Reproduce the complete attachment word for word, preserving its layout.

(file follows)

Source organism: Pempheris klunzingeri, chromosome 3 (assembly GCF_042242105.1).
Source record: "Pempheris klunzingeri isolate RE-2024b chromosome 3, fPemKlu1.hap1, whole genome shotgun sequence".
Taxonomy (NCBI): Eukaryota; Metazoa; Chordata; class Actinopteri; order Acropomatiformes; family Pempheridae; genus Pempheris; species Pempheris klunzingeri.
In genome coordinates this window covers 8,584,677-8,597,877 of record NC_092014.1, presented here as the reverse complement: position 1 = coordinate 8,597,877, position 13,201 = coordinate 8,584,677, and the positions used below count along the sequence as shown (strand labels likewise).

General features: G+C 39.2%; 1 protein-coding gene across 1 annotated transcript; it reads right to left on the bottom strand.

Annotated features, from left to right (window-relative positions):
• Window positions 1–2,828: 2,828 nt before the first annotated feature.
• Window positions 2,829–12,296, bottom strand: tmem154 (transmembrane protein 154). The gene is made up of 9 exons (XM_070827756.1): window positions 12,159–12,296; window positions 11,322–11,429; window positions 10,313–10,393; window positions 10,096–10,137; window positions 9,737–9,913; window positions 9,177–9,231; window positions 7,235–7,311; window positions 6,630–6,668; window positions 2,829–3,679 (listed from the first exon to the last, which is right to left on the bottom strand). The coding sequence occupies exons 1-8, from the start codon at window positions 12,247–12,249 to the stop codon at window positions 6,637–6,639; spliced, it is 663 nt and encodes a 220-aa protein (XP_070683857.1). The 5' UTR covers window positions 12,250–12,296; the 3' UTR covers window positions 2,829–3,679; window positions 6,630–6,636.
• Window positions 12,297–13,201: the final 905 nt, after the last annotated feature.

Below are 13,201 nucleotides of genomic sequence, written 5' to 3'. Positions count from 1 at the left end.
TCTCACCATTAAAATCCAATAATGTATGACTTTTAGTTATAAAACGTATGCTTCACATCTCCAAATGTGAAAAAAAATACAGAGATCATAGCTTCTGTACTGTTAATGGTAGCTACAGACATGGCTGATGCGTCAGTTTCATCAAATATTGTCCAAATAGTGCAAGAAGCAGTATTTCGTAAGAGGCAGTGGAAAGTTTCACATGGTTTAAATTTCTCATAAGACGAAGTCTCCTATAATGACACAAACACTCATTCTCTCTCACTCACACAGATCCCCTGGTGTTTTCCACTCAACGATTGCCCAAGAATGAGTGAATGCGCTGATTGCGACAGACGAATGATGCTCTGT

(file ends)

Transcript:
Source organism: Pempheris klunzingeri, chromosome 3 (assembly GCF_042242105.1).
Source record: "Pempheris klunzingeri isolate RE-2024b chromosome 3, fPemKlu1.hap1, whole genome shotgun sequence".
Taxonomy (NCBI): Eukaryota; Metazoa; Chordata; class Actinopteri; order Acropomatiformes; family Pempheridae; genus Pempheris; species Pempheris klunzingeri.
In genome coordinates this window covers 8,584,677-8,597,877 of record NC_092014.1, presented here as the reverse complement: position 1 = coordinate 8,597,877, position 13,201 = coordinate 8,584,677, and the positions used below count along the sequence as shown (strand labels likewise).

General features: G+C 39.2%; 1 protein-coding gene across 1 annotated transcript; it reads right to left on the bottom strand.

Annotated features, from left to right (window-relative positions):
• Window positions 1–2,828: 2,828 nt before the first annotated feature.
• Window positions 2,829–12,296, bottom strand: tmem154 (transmembrane protein 154). The gene is made up of 9 exons (XM_070827756.1): window positions 12,159–12,296; window positions 11,322–11,429; window positions 10,313–10,393; window positions 10,096–10,137; window positions 9,737–9,913; window positions 9,177–9,231; window positions 7,235–7,311; window positions 6,630–6,668; window positions 2,829–3,679 (listed from the first exon to the last, which is right to left on the bottom strand). The coding sequence occupies exons 1-8, from the start codon at window positions 12,247–12,249 to the stop codon at window positions 6,637–6,639; spliced, it is 663 nt and encodes a 220-aa protein (XP_070683857.1). The 5' UTR covers window positions 12,250–12,296; the 3' UTR covers window positions 2,829–3,679; window positions 6,630–6,636.
• Window positions 12,297–13,201: the final 905 nt, after the last annotated feature.

Below are 13,201 nucleotides of genomic sequence, written 5' to 3'. Positions count from 1 at the left end.
TCTCACCATTAAAATCCAATAATGTATGACTTTTAGTTATAAAACGTATGCTTCACATCTCCAAATGTGAAAAAAAATACAGAGATCATAGCTTCTGTACTGTTAATGGTAGCTACAGACATGGCTGATGCGTCAGTTTCATCAAATATTGTCCAAATAGTGCAAGAAGCAGTATTTCGTAAGAGGCAGTGGAAAGTTTCACATGGTTTAAATTTCTCATAAGACGAAGTCTCCTATAATGACACAAACACTCATTCTCTCTCACTCACACAGATCCCCTGGTGTTTTCCACTCAACGATTGCCCAAGAATGAGTGAATGCGCTGATTGCGACAGACGAATGATGCTCTGT